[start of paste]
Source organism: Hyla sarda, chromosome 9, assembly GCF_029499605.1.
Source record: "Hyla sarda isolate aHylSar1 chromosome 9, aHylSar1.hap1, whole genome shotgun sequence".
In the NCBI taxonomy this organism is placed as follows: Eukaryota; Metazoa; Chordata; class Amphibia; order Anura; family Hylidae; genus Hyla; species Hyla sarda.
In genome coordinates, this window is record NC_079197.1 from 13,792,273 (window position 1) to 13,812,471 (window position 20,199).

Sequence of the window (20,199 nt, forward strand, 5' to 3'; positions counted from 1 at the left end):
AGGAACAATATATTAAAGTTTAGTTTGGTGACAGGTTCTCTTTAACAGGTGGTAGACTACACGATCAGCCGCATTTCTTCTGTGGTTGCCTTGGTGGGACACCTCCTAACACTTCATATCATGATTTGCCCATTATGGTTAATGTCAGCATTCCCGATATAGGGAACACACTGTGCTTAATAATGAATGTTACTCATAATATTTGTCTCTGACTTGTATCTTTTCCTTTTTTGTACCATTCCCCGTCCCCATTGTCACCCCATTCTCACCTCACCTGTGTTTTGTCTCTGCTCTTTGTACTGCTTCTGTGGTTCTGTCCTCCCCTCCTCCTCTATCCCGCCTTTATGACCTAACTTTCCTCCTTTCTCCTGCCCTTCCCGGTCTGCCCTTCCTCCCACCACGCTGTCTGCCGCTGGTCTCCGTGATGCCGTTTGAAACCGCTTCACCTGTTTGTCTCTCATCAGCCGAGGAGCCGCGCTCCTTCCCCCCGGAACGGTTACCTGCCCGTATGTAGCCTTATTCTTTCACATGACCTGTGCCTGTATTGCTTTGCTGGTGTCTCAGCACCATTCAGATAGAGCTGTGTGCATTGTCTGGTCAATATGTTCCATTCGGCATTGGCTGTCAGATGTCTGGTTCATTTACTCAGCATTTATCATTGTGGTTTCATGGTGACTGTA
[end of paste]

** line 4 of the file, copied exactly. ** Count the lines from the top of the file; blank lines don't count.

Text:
In genome coordinates, this window is record NC_079197.1 from 13,792,273 (window position 1) to 13,812,471 (window position 20,199).